When New Mexico patients are admitted to a psychiatric hospital, they expect to be treated for their illness and kept out of harm's way. However, in cases of hospital negligence, patients are sometimes involuntarily placed in dangerous situations.
A mental hospital came under fire after it discharged a patient who was likely being treated for schizophrenia and depression. Hospital staff allegedly gave the patient a ticket for a 15-hour bus ride and a three-day supply of medications. Alone and in an unknown city, the patient found his way to a homeless shelter.
During a hearing called by that state's legislators, the state's health and human services director admitted to the mistake but added that state hospitals do not make a habit of busing patients to other states. He promised that a hospital administrator will sign off on all patient releases in the future, and the hospital staff member who released that patient will be disciplined.
The patient allegedly told the homeless shelter that four other patients were discharged in a similar manner. The state reported that several mental health facilities have sent their patients across state borders, although in most cases the patients were allegedly returning to their homes. In relation to the patient's claim, the director could not confirm the releases, but did not entirely dismiss them either. He did point out that the hospitals have a limited capacity for the number of patients they could help.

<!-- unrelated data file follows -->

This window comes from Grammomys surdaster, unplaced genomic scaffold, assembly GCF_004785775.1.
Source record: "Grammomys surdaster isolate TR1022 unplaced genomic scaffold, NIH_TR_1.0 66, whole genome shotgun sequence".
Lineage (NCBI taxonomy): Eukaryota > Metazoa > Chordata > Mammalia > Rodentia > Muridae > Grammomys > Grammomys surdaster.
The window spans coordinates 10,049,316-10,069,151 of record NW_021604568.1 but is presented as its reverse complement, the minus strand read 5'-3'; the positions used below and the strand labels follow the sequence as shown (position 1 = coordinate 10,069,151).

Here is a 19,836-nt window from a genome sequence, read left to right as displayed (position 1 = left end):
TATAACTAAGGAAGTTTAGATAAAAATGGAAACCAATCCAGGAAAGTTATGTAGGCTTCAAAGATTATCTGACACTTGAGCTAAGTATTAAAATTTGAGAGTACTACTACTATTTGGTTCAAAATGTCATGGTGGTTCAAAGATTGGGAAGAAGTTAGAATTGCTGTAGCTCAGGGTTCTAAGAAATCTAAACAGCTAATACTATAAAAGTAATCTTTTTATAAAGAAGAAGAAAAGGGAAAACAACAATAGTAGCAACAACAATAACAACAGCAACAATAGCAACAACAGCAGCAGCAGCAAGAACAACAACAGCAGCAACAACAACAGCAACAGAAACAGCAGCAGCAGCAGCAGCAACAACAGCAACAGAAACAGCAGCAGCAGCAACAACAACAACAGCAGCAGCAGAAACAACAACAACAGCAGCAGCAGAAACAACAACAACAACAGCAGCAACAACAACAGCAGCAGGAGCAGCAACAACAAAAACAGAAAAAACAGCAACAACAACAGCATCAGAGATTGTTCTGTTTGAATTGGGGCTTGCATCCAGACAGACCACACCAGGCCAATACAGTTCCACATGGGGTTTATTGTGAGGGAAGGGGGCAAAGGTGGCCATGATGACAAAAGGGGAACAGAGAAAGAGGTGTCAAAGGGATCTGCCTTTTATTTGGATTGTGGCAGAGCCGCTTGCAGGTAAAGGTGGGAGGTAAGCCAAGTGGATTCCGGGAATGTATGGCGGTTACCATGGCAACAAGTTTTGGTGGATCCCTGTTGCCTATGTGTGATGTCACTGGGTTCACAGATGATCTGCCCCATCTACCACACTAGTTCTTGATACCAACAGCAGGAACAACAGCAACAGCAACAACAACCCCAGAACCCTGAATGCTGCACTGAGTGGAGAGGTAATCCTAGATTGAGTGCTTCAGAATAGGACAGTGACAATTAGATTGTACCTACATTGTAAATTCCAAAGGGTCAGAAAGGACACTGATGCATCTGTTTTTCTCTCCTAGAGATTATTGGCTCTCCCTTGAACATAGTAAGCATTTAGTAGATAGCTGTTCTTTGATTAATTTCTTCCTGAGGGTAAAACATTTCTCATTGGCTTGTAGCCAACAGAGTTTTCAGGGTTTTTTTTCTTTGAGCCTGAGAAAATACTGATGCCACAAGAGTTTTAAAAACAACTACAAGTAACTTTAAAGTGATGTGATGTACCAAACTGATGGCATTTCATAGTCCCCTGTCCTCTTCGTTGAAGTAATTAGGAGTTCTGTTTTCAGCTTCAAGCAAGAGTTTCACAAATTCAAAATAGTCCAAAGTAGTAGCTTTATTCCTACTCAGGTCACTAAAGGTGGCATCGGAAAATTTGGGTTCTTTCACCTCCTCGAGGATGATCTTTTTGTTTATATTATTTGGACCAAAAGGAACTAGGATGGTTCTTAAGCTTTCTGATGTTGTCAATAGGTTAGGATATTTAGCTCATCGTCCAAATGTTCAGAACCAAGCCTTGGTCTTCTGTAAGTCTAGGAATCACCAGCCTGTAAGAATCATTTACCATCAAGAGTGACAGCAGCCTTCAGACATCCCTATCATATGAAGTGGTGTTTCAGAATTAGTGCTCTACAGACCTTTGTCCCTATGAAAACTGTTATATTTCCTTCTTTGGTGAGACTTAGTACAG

The homeless shelter is no longer in touch with the man who was improperly discharged and his whereabouts appear to be unknown. Without access to proper treatment, the patient may be struggling with their mental illness, putting themselves and possibly others at risk. Thankfully, victims of hospital negligence can seek compensation for any injuries and hold hospital accountable for their actions.
Source: The Sacramento Bee, "Vegas mental hospital goofed on patient's discharge to Sacramento, official concedes," Cynthia Hubert, March 15, 2013